As others have said, I'd not worry about plant food for now. Plant food can harm plants that aren't actively growing or are stressed. I'd work on matching proper watering & light needs first. I'd also pull the plant on the left out of its pot. If it is potbound, I'd add soil to the bottom of the pot then replace the plant in the pot. *Don't* try to raise the soil level by adding a clump of soil to the top of the pot as you'd probably cause stem rot doing that if the soil has been low for awhile. I'd also consider removing those lights. That kind of light won't benefit the plants and the thick stakes may be causing root problems. Last, dracenas are sensitive to chemicals like chlorine in city water. Brown tips and leaf edges can be a sign of salt build-up from chemicals in water. Using rainwater is ideal or just let your tap water sit overnight in an open container before using it on those plants. If you see a white crust on the soil, that's salt build-up. Flush the soil the next time you water by putting the pot in the sink and watering enough so that water runs out freely from the drainage holes. You can also do it outside if it's warm enough (at least 60F) Good luck!

    • See 1 Previous
    • Lizbeth Lizbeth on Jan 01, 2019

      I would move them. Assuming those two plants are dracenas, bright *indrect* light would be ideal. So near a window sounds great. They don't need direct sun so don't place them in a window where the sun is strong & direct as that could be too much. (Most plants we grow as houseplants are originally from the tropics. In their native habitat they don't get direct sun because of the tree cover. So IF you put these outside in summer--don't have to but if you do-- be sure they are protected from too much sun then too.) They could be put IN a North facing window because that won't be direct sun (assuming you are in the northern hemisphere!) or NEAR a South, East, or West facing window. Don't place them too close to heat vents or AC vents and if you do put them in a North facing window and you're in a cold climate, be sure the leaves don't touch the glass. You'll also want to turn the pots every few weeks so the plants don't grow one-sided. Of course, adjust the soil levels from the bottom too. Another reason you may have found bamboo supports were needed is that the root balls are abnormally small with so little soil. With more soil (& good drainage) watering will probably be needed about once a week. I'd skip plant food for now and wouldn't treat for bugs unless you're sure bugs are present. Once more soil is provided the plant may devote it's energy to root growth first. That's ok. Roots are the foundation for a healthy plant so don't panic if you don't see immediate new leaf growth especially in the winter. Good luck!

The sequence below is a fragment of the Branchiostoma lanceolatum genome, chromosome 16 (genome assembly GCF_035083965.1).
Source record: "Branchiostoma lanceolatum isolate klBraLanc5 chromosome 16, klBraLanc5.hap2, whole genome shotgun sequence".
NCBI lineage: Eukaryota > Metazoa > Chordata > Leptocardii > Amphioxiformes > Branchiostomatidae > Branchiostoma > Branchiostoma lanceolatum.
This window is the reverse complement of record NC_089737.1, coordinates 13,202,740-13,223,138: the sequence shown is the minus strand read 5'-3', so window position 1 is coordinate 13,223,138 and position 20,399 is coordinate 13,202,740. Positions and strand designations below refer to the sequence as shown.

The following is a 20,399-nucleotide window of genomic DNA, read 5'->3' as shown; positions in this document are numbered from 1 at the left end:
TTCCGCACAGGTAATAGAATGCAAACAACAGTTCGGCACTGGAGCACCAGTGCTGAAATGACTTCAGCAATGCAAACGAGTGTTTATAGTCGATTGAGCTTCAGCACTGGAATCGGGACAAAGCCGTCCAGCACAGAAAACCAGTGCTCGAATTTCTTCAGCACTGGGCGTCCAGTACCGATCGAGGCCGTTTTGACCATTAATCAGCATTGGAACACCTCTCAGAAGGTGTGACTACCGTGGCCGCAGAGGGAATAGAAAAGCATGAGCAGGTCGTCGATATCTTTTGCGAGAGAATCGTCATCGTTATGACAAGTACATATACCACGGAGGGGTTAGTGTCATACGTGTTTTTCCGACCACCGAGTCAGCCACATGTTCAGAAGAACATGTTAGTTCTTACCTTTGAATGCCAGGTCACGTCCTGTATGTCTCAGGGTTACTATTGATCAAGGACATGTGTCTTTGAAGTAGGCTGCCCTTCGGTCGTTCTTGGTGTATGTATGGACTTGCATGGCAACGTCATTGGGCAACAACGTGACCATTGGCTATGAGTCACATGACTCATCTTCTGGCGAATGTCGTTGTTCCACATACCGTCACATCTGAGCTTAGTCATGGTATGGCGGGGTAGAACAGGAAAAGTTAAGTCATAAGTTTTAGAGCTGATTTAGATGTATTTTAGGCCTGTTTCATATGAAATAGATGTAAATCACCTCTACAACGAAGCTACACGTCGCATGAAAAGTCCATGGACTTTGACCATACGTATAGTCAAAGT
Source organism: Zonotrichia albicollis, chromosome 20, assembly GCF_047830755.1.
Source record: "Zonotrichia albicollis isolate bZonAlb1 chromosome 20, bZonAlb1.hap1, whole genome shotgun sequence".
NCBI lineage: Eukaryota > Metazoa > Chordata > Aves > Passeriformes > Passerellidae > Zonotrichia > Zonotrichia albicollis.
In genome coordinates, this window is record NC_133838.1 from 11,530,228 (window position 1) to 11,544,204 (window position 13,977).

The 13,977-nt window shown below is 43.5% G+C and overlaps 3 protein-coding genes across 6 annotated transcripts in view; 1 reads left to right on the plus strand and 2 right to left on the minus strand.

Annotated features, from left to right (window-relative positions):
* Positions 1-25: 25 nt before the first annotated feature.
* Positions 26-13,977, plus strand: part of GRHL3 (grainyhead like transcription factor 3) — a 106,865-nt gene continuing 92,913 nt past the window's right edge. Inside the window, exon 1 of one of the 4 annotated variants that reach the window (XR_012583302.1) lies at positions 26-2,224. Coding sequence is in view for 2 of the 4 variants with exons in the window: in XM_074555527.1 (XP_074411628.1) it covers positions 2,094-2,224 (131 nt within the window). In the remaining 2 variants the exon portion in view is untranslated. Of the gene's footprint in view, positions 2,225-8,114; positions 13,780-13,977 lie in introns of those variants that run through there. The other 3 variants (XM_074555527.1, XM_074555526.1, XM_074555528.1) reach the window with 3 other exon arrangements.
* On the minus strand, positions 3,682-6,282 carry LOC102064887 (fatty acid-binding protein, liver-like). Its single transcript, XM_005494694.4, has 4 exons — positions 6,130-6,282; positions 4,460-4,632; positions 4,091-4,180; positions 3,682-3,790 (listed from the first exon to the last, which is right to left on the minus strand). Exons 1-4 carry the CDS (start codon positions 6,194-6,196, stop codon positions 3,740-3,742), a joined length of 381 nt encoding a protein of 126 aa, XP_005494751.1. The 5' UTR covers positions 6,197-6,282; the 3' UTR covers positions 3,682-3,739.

• Janice Janice on Dec 31, 2018

    My daughter lives in Florida. When she was in her condo she couldn't keep any plant alive for some reason no matter what she did. she never found out what the problem was but now that she has a house her plants are going wild. It must have been something in the air at the condo that was killing the plants.

  • Bobbi Palm Bobbi Palm on Dec 31, 2018

    Yes, as mentioned above, they definitely need more dirt. There probably isn't enough room for the roots. They only really need water once a week or less. When you water, give a little bit then come back and check if there's any coming out the bottom of the pot. Keep doing that until water starts to come out, then stop. As far as plant food- my plants all grow wonderfully and I never feed them. They like to go outside in the summer, but always under my patio. Direct sun will burn most plants that have been indoors.

    Are those solar lights for decoration? I would take those out of there too. They need sunlight.

  • Mary pachas Mary pachas on Dec 31, 2018

    Also make sure the pot does have a drainage hole.

    This can be forgotten by newbies who water and water..until the roots rot.

    Take is a learning experience.

    Asking for help from those with experience, as you did, is key.

  • Cindy Griffeth Cindy Griffeth on Jan 01, 2019

    Proper soil, lighting, heating and watering is key, depends on the type of plant. Consider buying a book on easy to grow plants first. I started with spider plants, wandering Jew and deffenbachia.

    As each plant has it's own special needs, you will find the right spot in your home to grow them.

    Good luck Dee-Dee.😉

  • Robyn Garner Robyn Garner on Jan 03, 2019

    IF the plants have gotten way too dry, just having water come from the drainage hole tells you nothing! The entire pot must be watered and that takes some time. Either use your spray hose and keep returning to add more water or set the pots in a tub of water and let the dirt absorb it for several hours.

    Once you've properly soaked the dirt in the pots, THEN you can let it dry for days to a week, check by poking your finger in, etc. It's at that time you can then water until the it comes out the drainage holes. I think the dirt in your pots is too low and far too dry. You may even need to repot the plants into larger pots. Lift them out when dry and see if they're pot bound.

    When you purchase plants, ONLY get "native plants" to your area!!! If the plants are meant for your growing zone and sun hours, the rest is pretty easy! Also, don't hover over the plants constantly. It's like smothering your baby with too much attention - they only need the basics of water, sun, dark, food.

    Happy growing! 😎🌼🌺👌